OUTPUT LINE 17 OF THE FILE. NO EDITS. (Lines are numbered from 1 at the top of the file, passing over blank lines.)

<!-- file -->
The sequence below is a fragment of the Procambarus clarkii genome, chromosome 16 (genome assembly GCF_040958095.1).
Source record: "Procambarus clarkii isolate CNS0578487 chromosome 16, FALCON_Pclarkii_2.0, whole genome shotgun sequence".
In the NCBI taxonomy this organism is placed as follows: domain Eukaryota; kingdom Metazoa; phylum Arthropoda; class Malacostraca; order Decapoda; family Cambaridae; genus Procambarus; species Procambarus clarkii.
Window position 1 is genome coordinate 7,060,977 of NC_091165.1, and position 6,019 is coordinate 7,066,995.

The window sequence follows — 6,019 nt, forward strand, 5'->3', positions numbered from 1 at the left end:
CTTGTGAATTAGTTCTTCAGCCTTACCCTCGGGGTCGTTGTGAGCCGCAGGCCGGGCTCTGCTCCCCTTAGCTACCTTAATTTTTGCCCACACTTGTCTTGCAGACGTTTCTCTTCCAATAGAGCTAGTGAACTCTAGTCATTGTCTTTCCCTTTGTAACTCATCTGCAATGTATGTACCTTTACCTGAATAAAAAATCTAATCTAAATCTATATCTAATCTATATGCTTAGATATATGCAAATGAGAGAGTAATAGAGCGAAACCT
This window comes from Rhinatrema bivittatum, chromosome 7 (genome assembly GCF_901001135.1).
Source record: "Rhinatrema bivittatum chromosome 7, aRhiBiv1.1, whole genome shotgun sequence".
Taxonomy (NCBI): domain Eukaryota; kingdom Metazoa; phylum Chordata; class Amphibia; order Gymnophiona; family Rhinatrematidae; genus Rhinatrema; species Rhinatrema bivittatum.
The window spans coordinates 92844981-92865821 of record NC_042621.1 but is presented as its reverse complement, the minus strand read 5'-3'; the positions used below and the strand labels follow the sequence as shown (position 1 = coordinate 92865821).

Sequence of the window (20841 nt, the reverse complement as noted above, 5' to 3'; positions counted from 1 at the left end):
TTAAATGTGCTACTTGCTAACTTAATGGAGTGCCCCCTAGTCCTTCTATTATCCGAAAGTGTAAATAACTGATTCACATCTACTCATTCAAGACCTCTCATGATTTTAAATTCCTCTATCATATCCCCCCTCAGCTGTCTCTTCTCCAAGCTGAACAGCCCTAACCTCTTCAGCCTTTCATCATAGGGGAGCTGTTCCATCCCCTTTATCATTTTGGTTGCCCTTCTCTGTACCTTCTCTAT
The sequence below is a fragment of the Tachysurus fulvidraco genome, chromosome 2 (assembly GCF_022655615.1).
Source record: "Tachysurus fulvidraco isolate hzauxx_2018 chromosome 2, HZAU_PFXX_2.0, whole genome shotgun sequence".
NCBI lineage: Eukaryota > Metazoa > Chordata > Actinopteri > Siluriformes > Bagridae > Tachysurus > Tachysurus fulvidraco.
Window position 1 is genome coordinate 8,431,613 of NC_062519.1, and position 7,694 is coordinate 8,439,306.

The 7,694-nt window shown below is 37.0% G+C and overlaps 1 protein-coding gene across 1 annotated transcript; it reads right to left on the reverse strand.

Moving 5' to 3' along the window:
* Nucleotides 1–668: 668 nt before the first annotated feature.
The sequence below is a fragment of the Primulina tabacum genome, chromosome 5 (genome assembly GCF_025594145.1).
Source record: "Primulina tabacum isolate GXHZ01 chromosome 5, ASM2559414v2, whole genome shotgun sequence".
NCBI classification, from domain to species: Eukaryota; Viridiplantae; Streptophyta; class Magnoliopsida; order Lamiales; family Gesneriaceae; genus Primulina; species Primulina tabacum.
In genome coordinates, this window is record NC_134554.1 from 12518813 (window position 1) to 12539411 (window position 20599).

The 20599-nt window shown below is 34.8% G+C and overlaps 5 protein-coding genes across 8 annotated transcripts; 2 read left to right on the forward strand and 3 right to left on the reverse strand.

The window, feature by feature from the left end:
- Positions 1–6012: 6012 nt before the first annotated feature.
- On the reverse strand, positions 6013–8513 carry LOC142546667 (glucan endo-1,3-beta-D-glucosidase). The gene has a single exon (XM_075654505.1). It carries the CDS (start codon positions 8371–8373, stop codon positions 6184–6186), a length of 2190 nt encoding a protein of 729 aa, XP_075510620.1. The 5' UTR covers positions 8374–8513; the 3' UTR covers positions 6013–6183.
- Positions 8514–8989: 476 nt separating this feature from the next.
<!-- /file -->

The 7,694-nt window shown below is 37.0% G+C and overlaps 1 protein-coding gene across 1 annotated transcript; it reads right to left on the reverse strand.